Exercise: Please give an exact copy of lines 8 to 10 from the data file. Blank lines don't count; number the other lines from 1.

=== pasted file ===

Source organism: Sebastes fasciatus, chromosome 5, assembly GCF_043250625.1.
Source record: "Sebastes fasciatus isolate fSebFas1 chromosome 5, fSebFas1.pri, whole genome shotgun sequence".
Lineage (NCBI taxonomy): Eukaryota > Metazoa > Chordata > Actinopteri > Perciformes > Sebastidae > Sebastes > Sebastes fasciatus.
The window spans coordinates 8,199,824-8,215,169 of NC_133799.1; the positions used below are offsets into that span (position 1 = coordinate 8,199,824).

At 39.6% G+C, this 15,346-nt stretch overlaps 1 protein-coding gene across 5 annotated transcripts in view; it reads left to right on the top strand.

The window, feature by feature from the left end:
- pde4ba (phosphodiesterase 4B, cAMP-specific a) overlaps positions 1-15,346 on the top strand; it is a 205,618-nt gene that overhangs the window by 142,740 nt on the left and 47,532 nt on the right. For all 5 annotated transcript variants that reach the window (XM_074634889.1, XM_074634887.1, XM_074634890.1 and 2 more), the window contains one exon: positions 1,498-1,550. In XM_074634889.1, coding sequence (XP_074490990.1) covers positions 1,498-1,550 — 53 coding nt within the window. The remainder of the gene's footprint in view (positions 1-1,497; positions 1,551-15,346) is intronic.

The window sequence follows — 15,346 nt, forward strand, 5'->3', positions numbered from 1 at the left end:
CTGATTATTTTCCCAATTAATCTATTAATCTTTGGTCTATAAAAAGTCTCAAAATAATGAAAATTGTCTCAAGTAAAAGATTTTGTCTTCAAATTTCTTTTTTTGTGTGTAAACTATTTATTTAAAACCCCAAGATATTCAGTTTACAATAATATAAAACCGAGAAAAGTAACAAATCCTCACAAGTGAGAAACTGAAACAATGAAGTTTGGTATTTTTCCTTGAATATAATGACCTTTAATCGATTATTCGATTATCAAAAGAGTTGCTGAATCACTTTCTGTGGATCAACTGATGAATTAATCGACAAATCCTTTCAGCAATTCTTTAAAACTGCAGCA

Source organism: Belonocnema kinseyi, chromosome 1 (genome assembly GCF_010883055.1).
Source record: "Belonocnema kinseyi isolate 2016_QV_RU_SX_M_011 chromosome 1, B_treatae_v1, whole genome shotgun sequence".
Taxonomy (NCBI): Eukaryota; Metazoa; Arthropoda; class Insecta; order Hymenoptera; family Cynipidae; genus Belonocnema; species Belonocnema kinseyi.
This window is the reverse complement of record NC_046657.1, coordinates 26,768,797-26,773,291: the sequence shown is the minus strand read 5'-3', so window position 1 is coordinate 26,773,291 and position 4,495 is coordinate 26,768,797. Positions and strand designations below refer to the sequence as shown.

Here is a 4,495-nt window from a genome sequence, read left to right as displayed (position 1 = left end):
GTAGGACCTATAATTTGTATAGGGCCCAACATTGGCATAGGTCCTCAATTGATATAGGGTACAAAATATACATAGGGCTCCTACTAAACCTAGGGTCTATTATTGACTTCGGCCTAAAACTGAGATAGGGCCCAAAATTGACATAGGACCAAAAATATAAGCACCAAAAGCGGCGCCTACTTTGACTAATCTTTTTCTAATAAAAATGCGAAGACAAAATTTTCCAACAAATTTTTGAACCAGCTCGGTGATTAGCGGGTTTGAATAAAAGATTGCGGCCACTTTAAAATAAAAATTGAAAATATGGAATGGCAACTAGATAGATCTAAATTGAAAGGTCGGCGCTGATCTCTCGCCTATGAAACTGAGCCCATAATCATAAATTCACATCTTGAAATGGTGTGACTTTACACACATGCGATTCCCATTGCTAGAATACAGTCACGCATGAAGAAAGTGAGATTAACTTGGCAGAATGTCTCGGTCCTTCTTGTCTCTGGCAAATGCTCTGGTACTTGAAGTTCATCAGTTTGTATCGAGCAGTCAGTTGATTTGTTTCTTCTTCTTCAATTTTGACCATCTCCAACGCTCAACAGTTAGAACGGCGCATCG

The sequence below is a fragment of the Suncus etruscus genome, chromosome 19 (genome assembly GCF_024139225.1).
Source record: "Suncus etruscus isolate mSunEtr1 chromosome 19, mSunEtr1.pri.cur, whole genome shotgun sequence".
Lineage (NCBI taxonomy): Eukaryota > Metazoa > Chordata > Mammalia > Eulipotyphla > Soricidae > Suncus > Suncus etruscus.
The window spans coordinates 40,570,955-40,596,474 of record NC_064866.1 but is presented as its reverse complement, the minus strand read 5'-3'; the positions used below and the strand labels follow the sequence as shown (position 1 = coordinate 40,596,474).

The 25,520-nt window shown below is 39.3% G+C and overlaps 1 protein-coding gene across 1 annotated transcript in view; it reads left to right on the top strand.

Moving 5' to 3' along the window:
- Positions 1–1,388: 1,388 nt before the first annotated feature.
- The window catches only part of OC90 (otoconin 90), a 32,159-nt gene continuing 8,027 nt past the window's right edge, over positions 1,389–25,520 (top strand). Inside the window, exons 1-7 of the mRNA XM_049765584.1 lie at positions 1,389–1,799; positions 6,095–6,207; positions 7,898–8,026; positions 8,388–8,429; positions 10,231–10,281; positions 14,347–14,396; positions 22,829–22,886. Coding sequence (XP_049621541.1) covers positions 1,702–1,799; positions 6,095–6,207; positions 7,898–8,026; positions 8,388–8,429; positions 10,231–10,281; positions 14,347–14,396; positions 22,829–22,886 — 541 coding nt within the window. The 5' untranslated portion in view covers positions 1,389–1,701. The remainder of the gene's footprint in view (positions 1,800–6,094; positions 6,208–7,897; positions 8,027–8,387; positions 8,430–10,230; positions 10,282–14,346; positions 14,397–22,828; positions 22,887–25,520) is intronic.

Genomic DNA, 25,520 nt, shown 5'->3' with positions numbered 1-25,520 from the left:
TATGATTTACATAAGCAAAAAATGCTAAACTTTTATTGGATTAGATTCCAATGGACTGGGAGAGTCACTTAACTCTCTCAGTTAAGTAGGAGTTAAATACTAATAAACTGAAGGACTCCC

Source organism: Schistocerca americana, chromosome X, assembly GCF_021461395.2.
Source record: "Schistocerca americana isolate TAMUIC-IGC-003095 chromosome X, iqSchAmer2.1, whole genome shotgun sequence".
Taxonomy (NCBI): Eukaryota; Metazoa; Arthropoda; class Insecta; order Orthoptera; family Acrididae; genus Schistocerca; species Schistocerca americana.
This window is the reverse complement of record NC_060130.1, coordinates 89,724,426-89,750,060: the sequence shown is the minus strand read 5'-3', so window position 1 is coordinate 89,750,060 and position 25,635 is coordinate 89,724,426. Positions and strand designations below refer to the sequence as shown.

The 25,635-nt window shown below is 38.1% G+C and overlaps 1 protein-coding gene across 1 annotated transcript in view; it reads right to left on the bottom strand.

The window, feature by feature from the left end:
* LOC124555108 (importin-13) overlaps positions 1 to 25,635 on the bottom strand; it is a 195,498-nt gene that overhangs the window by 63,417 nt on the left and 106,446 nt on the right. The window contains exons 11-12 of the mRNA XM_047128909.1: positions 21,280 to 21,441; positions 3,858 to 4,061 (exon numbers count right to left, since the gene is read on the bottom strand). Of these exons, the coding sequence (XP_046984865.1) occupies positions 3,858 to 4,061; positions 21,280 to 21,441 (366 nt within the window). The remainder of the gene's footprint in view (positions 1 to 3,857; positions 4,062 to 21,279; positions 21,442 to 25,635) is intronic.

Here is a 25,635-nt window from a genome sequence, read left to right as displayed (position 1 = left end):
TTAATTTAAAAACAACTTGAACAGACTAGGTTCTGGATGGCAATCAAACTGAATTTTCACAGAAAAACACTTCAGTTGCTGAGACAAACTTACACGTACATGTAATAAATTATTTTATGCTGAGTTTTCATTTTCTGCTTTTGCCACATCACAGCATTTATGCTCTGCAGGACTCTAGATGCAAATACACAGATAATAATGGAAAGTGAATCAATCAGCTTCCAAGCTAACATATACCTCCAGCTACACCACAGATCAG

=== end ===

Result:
The window sequence follows — 15,346 nt, forward strand, 5'->3', positions numbered from 1 at the left end:
CTGATTATTTTCCCAATTAATCTATTAATCTTTGGTCTATAAAAAGTCTCAAAATAATGAAAATTGTCTCAAGTAAAAGATTTTGTCTTCAAATTTCTTTTTTTGTGTGTAAACTATTTATTTAAAACCCCAAGATATTCAGTTTACAATAATATAAAACCGAGAAAAGTAACAAATCCTCACAAGTGAGAAACTGAAACAATGAAGTTTGGTATTTTTCCTTGAATATAATGACCTTTAATCGATTATTCGATTATCAAAAGAGTTGCTGAATCACTTTCTGTGGATCAACTGATGAATTAATCGACAAATCCTTTCAGCAATTCTTTAAAACTGCAGCA

Source organism: Belonocnema kinseyi, chromosome 1 (genome assembly GCF_010883055.1).